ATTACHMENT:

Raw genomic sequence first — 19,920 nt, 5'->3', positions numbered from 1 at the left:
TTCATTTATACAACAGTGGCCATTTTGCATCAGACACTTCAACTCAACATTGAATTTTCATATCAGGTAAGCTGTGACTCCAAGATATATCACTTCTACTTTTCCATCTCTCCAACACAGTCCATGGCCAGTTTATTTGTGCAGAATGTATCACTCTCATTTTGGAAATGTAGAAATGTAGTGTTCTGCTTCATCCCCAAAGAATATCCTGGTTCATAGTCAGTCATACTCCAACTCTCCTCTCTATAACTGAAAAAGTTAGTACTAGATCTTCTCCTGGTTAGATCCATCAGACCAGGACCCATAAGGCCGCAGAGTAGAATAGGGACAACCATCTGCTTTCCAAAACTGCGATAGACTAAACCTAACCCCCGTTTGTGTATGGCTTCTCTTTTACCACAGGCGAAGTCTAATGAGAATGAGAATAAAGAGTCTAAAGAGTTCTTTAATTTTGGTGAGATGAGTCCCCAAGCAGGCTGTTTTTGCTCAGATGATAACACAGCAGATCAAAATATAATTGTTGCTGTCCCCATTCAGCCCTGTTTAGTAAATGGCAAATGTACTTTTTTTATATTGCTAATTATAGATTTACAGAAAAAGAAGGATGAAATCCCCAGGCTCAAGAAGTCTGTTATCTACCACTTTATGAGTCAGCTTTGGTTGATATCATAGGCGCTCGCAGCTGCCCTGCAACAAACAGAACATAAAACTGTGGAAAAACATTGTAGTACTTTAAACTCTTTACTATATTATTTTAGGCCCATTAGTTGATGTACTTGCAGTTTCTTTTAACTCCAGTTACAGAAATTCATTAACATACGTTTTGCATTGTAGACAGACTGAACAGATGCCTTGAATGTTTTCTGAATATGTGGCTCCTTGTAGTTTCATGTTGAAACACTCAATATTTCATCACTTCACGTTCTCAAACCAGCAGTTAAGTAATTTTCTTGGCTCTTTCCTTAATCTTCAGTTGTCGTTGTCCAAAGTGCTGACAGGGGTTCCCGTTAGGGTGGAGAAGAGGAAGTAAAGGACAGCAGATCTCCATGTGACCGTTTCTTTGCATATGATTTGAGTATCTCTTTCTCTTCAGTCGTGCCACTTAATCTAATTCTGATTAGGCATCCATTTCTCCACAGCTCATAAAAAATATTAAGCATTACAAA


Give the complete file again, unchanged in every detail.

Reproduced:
Raw genomic sequence first — 19,920 nt, 5'->3', positions numbered from 1 at the left:
TTCATTTATACAACAGTGGCCATTTTGCATCAGACACTTCAACTCAACATTGAATTTTCATATCAGGTAAGCTGTGACTCCAAGATATATCACTTCTACTTTTCCATCTCTCCAACACAGTCCATGGCCAGTTTATTTGTGCAGAATGTATCACTCTCATTTTGGAAATGTAGAAATGTAGTGTTCTGCTTCATCCCCAAAGAATATCCTGGTTCATAGTCAGTCATACTCCAACTCTCCTCTCTATAACTGAAAAAGTTAGTACTAGATCTTCTCCTGGTTAGATCCATCAGACCAGGACCCATAAGGCCGCAGAGTAGAATAGGGACAACCATCTGCTTTCCAAAACTGCGATAGACTAAACCTAACCCCCGTTTGTGTATGGCTTCTCTTTTACCACAGGCGAAGTCTAATGAGAATGAGAATAAAGAGTCTAAAGAGTTCTTTAATTTTGGTGAGATGAGTCCCCAAGCAGGCTGTTTTTGCTCAGATGATAACACAGCAGATCAAAATATAATTGTTGCTGTCCCCATTCAGCCCTGTTTAGTAAATGGCAAATGTACTTTTTTTATATTGCTAATTATAGATTTACAGAAAAAGAAGGATGAAATCCCCAGGCTCAAGAAGTCTGTTATCTACCACTTTATGAGTCAGCTTTGGTTGATATCATAGGCGCTCGCAGCTGCCCTGCAACAAACAGAACATAAAACTGTGGAAAAACATTGTAGTACTTTAAACTCTTTACTATATTATTTTAGGCCCATTAGTTGATGTACTTGCAGTTTCTTTTAACTCCAGTTACAGAAATTCATTAACATACGTTTTGCATTGTAGACAGACTGAACAGATGCCTTGAATGTTTTCTGAATATGTGGCTCCTTGTAGTTTCATGTTGAAACACTCAATATTTCATCACTTCACGTTCTCAAACCAGCAGTTAAGTAATTTTCTTGGCTCTTTCCTTAATCTTCAGTTGTCGTTGTCCAAAGTGCTGACAGGGGTTCCCGTTAGGGTGGAGAAGAGGAAGTAAAGGACAGCAGATCTCCATGTGACCGTTTCTTTGCATATGATTTGAGTATCTCTTTCTCTTCAGTCGTGCCACTTAATCTAATTCTGATTAGGCATCCATTTCTCCACAGCTCATAAAAAATATTAAGCATTACAAA